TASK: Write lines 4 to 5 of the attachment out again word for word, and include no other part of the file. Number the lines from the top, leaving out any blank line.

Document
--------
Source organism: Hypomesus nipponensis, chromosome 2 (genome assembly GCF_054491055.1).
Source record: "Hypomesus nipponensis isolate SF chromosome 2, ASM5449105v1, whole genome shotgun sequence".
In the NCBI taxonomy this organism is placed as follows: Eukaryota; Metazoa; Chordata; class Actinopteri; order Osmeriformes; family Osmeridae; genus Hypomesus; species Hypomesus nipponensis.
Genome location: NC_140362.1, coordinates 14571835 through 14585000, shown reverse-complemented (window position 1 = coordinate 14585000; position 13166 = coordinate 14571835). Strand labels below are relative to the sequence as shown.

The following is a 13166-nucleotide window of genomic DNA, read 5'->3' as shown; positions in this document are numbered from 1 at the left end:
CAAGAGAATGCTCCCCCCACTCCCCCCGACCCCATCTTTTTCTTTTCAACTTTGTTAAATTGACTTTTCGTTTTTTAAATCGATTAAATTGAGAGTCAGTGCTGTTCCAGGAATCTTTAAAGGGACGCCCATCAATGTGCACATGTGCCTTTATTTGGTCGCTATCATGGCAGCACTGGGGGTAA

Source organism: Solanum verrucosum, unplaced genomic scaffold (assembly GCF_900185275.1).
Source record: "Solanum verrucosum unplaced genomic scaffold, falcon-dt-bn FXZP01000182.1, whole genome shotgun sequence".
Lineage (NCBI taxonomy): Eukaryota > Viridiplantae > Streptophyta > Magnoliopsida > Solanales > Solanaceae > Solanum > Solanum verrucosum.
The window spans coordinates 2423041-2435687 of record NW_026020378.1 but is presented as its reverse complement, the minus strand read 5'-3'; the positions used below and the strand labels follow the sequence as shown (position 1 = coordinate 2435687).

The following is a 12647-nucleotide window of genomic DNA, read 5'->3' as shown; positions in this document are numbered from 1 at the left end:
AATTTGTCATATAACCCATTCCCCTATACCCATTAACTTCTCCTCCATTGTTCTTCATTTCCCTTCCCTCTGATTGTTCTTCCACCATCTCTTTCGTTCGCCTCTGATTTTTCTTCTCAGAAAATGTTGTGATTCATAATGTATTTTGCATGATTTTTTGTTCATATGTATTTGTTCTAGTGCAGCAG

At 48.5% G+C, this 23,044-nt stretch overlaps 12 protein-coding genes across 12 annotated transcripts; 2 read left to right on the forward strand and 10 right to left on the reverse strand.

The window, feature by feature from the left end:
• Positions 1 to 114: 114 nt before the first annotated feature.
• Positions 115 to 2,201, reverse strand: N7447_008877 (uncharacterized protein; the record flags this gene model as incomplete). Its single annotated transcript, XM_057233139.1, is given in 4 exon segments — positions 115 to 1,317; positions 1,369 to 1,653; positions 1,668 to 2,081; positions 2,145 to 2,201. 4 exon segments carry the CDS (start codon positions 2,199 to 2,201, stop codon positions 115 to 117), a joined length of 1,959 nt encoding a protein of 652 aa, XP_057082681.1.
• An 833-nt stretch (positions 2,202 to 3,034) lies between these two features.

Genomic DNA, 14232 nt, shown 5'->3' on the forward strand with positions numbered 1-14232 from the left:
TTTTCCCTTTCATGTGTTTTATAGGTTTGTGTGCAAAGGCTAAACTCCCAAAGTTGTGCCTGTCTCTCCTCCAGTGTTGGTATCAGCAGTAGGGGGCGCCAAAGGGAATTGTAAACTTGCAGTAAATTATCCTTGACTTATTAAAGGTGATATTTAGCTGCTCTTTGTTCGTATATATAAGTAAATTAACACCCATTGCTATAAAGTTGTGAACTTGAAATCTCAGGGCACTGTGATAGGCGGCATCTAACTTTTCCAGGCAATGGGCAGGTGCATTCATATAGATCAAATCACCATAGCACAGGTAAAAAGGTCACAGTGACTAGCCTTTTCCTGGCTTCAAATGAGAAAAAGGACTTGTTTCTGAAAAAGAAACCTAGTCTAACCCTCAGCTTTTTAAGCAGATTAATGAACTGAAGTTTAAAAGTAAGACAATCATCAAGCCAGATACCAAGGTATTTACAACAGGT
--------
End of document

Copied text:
Genome location: NC_140362.1, coordinates 14571835 through 14585000, shown reverse-complemented (window position 1 = coordinate 14585000; position 13166 = coordinate 14571835). Strand labels below are relative to the sequence as shown.

The following is a 13166-nucleotide window of genomic DNA, read 5'->3' as shown; positions in this document are numbered from 1 at the left end: